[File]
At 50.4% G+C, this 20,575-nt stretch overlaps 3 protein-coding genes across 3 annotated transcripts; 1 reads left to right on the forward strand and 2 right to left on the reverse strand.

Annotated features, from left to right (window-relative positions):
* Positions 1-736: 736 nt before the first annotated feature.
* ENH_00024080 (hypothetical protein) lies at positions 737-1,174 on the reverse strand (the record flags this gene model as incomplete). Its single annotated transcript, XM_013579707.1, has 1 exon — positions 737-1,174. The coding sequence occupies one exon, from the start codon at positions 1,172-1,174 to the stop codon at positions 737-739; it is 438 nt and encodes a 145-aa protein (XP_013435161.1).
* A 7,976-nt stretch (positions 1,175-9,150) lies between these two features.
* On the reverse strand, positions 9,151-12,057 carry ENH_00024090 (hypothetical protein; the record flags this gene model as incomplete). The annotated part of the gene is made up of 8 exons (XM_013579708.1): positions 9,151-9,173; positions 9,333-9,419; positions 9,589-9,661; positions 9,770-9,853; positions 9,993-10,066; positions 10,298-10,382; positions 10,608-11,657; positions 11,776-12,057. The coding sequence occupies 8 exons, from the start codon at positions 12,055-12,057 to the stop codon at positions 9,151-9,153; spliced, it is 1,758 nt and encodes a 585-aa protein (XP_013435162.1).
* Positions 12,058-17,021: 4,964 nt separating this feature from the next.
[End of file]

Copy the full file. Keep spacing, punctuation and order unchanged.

At 50.4% G+C, this 20,575-nt stretch overlaps 3 protein-coding genes across 3 annotated transcripts; 1 reads left to right on the forward strand and 2 right to left on the reverse strand.

Annotated features, from left to right (window-relative positions):
* Positions 1-736: 736 nt before the first annotated feature.
* ENH_00024080 (hypothetical protein) lies at positions 737-1,174 on the reverse strand (the record flags this gene model as incomplete). Its single annotated transcript, XM_013579707.1, has 1 exon — positions 737-1,174. The coding sequence occupies one exon, from the start codon at positions 1,172-1,174 to the stop codon at positions 737-739; it is 438 nt and encodes a 145-aa protein (XP_013435161.1).
* A 7,976-nt stretch (positions 1,175-9,150) lies between these two features.
* On the reverse strand, positions 9,151-12,057 carry ENH_00024090 (hypothetical protein; the record flags this gene model as incomplete). The annotated part of the gene is made up of 8 exons (XM_013579708.1): positions 9,151-9,173; positions 9,333-9,419; positions 9,589-9,661; positions 9,770-9,853; positions 9,993-10,066; positions 10,298-10,382; positions 10,608-11,657; positions 11,776-12,057. The coding sequence occupies 8 exons, from the start codon at positions 12,055-12,057 to the stop codon at positions 9,151-9,153; spliced, it is 1,758 nt and encodes a 585-aa protein (XP_013435162.1).
* Positions 12,058-17,021: 4,964 nt separating this feature from the next.